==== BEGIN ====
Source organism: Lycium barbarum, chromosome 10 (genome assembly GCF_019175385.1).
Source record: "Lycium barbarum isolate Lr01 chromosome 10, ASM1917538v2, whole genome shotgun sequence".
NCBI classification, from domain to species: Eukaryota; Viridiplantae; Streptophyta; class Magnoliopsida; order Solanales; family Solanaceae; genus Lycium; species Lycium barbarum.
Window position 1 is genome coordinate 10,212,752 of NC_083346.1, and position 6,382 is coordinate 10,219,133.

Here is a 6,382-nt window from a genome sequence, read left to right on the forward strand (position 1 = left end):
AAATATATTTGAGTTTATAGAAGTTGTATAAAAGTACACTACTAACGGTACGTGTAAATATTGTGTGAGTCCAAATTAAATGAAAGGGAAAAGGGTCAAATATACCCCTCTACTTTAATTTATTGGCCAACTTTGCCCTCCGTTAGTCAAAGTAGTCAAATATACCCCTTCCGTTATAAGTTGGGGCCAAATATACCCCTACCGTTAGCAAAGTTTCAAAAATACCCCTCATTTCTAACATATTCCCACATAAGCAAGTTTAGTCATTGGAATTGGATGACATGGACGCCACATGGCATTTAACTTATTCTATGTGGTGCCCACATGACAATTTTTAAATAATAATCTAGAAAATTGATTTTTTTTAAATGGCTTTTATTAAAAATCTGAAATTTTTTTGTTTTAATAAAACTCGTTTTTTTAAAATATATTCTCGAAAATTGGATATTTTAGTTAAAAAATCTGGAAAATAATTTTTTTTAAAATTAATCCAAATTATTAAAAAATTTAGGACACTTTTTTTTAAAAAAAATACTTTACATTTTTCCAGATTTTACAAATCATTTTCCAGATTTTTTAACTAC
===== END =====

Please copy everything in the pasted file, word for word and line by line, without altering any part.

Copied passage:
Source organism: Lycium barbarum, chromosome 10 (genome assembly GCF_019175385.1).
Source record: "Lycium barbarum isolate Lr01 chromosome 10, ASM1917538v2, whole genome shotgun sequence".
NCBI classification, from domain to species: Eukaryota; Viridiplantae; Streptophyta; class Magnoliopsida; order Solanales; family Solanaceae; genus Lycium; species Lycium barbarum.
Window position 1 is genome coordinate 10,212,752 of NC_083346.1, and position 6,382 is coordinate 10,219,133.

Here is a 6,382-nt window from a genome sequence, read left to right on the forward strand (position 1 = left end):
AAATATATTTGAGTTTATAGAAGTTGTATAAAAGTACACTACTAACGGTACGTGTAAATATTGTGTGAGTCCAAATTAAATGAAAGGGAAAAGGGTCAAATATACCCCTCTACTTTAATTTATTGGCCAACTTTGCCCTCCGTTAGTCAAAGTAGTCAAATATACCCCTTCCGTTATAAGTTGGGGCCAAATATACCCCTACCGTTAGCAAAGTTTCAAAAATACCCCTCATTTCTAACATATTCCCACATAAGCAAGTTTAGTCATTGGAATTGGATGACATGGACGCCACATGGCATTTAACTTATTCTATGTGGTGCCCACATGACAATTTTTAAATAATAATCTAGAAAATTGATTTTTTTTAAATGGCTTTTATTAAAAATCTGAAATTTTTTTGTTTTAATAAAACTCGTTTTTTTAAAATATATTCTCGAAAATTGGATATTTTAGTTAAAAAATCTGGAAAATAATTTTTTTTAAAATTAATCCAAATTATTAAAAAATTTAGGACACTTTTTTTTAAAAAAAATACTTTACATTTTTCCAGATTTTACAAATCATTTTCCAGATTTTTTAACTAC